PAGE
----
'I'm not Leo's spin master but my unit is starting a revolution in government'
Marketing guru at the head of the controversial SCU plans a radical change in how the public gets the message, writes Kevin Doyle
John Concannon isn't a household name - but in political circles his reputation precedes him. Suave, confident, affable and successful. Even those who condemn his new project admit his CV is impressive.
He's the type of guy who, over the course of an hour, excitedly employs words like "hope", "possibility", "new era", "pride" and "inspirational".
The marketing guru was behind the Wild Atlantic Way, The Gathering, Ireland 2016 and Creative Ireland - but in recent weeks he has been branded as Leo Varadkar's 'spin master'.
Concannon is in the political firing line since taking up the role as head of the Government's new Strategic Communications Unit (SCU).
Fianna Fail leader Micheal Martin has already promised to disband the "propaganda unit" if he becomes Taoiseach.
So after having his name bandied around the Dail chamber, the marketing guru agrees to his only sit-down interview to press his case.
"This isn't evolution, this is revolution. You're going to see a radical change project at the very centre of how our government works. This is really hard stuff to do," he says. "I'm very confident the work we're going to do will be world class. We're going to save enormous money for the taxpayer."
That's a claim the Taoiseach boldly made before it turned out that, in fact, the unit will cost €5m next year.
Leo Varadkar has struggled to explain how John Concannon was parachuted from his job in Culture Ireland to the Department of the Taoiseach.
So let's hear the Galway man's version: According to John Concannon, it started with a "philosophical conversation" around the time Leo Varadkar became Taoiseach.
"He said 'I'm chatting to you because you've been involved in some of the big things that have connected with people like the Centenary, the Gathering and Creative Ireland'," he explains.
"I wasn't expecting anything. We were chatting and it was something along the lines of 'I want to significantly improve how government, not Fine Gael, communicates. We talked about that and I said 'so what you're talking about is radical change', because government does things in a certain way… and that moved very quickly into me talking to Martin Fraser (the Secretary General at the Department of the Taoiseach)."
After talks with Martin Fraser, he agreed to take up the role while retaining his assistant secretary grade in the civil service, which commands a salary of between €122,313 and €139,728. Asked if he considers himself a 'PR man', he replies: "I consider myself more of a business strategist".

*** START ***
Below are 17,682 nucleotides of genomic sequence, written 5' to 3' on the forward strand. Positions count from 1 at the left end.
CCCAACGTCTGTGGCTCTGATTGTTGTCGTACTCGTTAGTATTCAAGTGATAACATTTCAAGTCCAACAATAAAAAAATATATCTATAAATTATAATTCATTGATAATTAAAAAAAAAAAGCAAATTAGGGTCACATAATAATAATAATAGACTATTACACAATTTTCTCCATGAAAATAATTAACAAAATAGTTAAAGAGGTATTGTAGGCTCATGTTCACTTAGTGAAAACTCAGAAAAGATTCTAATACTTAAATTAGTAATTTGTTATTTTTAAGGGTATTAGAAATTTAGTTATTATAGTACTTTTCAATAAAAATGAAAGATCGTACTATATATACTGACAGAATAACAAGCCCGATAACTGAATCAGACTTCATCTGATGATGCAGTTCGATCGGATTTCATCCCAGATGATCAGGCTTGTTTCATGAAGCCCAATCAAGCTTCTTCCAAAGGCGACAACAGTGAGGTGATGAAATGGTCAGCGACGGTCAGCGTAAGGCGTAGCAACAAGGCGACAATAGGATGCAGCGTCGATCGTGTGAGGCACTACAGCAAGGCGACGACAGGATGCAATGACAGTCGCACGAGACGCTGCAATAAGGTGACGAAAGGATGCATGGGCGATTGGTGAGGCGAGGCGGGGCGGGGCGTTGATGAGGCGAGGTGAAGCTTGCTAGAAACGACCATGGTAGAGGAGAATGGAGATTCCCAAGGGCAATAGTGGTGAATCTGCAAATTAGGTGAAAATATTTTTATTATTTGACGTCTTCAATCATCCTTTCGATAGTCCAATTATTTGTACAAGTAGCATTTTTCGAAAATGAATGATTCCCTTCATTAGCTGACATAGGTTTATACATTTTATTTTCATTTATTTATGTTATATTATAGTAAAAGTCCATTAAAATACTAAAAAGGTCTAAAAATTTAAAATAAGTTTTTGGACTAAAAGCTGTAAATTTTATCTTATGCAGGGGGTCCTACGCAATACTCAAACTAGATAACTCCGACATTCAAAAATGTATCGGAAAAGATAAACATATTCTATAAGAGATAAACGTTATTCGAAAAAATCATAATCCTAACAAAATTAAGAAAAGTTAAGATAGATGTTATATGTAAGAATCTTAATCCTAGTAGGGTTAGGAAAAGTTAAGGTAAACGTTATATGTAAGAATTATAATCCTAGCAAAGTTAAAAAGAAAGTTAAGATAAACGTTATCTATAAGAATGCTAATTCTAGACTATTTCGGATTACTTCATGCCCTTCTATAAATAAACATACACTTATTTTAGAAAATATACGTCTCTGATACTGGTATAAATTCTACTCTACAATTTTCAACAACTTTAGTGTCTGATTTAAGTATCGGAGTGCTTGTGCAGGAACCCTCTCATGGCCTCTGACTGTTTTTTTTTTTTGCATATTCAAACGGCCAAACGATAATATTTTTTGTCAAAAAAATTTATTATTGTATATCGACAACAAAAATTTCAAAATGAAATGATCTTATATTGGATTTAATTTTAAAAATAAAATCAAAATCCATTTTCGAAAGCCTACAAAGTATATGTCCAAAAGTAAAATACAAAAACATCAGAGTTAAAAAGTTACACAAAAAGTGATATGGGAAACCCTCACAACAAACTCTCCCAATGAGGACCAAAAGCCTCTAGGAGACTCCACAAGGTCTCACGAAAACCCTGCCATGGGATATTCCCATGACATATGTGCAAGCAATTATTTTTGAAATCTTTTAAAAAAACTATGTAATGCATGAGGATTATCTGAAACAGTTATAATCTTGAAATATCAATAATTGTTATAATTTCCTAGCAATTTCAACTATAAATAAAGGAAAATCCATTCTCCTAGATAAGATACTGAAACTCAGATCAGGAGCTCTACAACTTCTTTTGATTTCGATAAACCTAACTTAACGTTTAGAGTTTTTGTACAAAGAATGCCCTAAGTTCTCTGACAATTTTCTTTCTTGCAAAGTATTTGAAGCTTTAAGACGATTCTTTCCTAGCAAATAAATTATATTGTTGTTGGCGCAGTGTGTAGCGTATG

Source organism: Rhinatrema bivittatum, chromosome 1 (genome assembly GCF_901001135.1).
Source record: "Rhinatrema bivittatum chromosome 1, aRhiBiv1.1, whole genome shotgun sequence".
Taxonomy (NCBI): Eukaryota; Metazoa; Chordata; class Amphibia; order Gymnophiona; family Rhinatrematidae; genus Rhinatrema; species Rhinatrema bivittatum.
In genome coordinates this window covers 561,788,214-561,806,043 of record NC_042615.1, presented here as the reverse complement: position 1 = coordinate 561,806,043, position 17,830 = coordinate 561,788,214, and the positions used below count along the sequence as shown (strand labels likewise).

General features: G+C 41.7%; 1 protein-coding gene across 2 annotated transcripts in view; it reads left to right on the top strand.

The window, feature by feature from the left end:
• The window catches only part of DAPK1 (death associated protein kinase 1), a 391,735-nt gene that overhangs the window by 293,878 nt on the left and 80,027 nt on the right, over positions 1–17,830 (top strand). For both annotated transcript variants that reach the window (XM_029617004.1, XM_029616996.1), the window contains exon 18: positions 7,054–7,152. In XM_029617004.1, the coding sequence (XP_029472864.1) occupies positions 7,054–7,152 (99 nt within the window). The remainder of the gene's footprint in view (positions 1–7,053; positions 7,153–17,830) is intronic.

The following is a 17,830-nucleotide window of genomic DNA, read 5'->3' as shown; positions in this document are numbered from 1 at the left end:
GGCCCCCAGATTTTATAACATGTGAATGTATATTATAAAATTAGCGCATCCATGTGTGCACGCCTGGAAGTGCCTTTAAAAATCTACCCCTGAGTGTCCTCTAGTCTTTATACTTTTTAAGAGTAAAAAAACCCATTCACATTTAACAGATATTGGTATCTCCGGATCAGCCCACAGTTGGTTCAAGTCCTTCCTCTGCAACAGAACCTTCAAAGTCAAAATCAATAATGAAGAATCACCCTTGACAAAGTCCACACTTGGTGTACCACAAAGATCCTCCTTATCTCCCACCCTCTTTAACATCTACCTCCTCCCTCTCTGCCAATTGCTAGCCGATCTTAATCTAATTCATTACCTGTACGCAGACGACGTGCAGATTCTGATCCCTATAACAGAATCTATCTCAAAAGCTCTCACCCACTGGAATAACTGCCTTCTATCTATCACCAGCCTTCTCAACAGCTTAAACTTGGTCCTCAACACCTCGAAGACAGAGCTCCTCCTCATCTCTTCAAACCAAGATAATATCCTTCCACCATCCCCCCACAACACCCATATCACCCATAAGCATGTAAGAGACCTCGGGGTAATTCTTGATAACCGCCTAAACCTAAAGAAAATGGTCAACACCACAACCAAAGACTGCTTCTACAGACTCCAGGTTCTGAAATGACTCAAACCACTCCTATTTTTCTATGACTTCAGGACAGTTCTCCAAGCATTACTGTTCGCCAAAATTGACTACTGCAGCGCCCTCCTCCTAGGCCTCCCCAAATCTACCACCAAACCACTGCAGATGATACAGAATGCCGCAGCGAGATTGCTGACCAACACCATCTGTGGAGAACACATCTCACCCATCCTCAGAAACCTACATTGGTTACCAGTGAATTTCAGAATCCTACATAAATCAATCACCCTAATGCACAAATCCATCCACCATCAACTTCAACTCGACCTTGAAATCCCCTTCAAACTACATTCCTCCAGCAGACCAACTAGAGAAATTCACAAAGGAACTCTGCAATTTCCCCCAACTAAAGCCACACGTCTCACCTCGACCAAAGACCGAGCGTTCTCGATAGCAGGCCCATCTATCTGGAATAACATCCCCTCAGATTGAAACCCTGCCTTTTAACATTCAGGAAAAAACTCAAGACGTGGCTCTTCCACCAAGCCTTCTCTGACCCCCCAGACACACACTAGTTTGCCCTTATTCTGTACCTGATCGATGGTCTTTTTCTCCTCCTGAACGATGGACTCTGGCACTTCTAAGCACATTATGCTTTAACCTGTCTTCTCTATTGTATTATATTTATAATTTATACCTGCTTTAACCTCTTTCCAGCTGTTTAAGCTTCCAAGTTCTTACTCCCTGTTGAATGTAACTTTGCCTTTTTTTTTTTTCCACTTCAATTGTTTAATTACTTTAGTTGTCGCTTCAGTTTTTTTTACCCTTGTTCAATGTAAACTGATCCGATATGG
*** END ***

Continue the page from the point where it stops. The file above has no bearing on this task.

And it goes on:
"If the perception is that my job or my team's job is to focus on the political machine and the Taoiseach and try spin them in some way, they will see by the work we're going to do that that's not what we're about. When you actually unpick the work we've done, so far you'll see that."
So if he's not the 'spin master', what has he been doing apart from videos on Twitter?
"The first step was to write out to all the government departments to see what they are doing. What we established pretty quickly was that there's about €170m spent on communications. There are hundreds of campaigns, some very good, some not so good. And there are hundreds of people involved. It was huge eye-opener to everybody because it had never been looked at in a consolidated way before," he says.
Next came a review of international best practice which involved trips to London and The Hague. "In the other countries they said to us: 'Do not underestimate the resistance you face. You will be resisted every step of the way'."
Following those fact-finding missions, Concannon, a father of three, says he was clear the Government has too many identities and a lack of joined-up thinking. For a start, the SCU identified close to 450 websites under the government's remit.
"Each one of those would have costs associated with design, hosting and content management. There's huge complexity there and massive cost," he says.
By contrast, the UK and US governments have a single web portal. On the US site, one of the top search queries is 'Find unclaimed money the Government owes me'.
In the New Year, the SCU plans to launch Ireland's own 'catch-all' website.